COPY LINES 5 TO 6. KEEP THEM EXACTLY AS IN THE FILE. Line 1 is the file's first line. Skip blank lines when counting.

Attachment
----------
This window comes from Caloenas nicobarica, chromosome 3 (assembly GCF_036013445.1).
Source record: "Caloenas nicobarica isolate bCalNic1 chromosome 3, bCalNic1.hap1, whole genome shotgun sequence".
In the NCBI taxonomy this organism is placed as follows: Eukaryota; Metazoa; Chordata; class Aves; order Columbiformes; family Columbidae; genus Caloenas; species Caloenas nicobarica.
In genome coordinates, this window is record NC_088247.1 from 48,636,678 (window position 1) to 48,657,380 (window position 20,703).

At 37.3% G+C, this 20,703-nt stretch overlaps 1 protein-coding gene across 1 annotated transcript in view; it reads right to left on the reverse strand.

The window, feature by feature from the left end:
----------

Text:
At 37.3% G+C, this 20,703-nt stretch overlaps 1 protein-coding gene across 1 annotated transcript in view; it reads right to left on the reverse strand.

The window, feature by feature from the left end: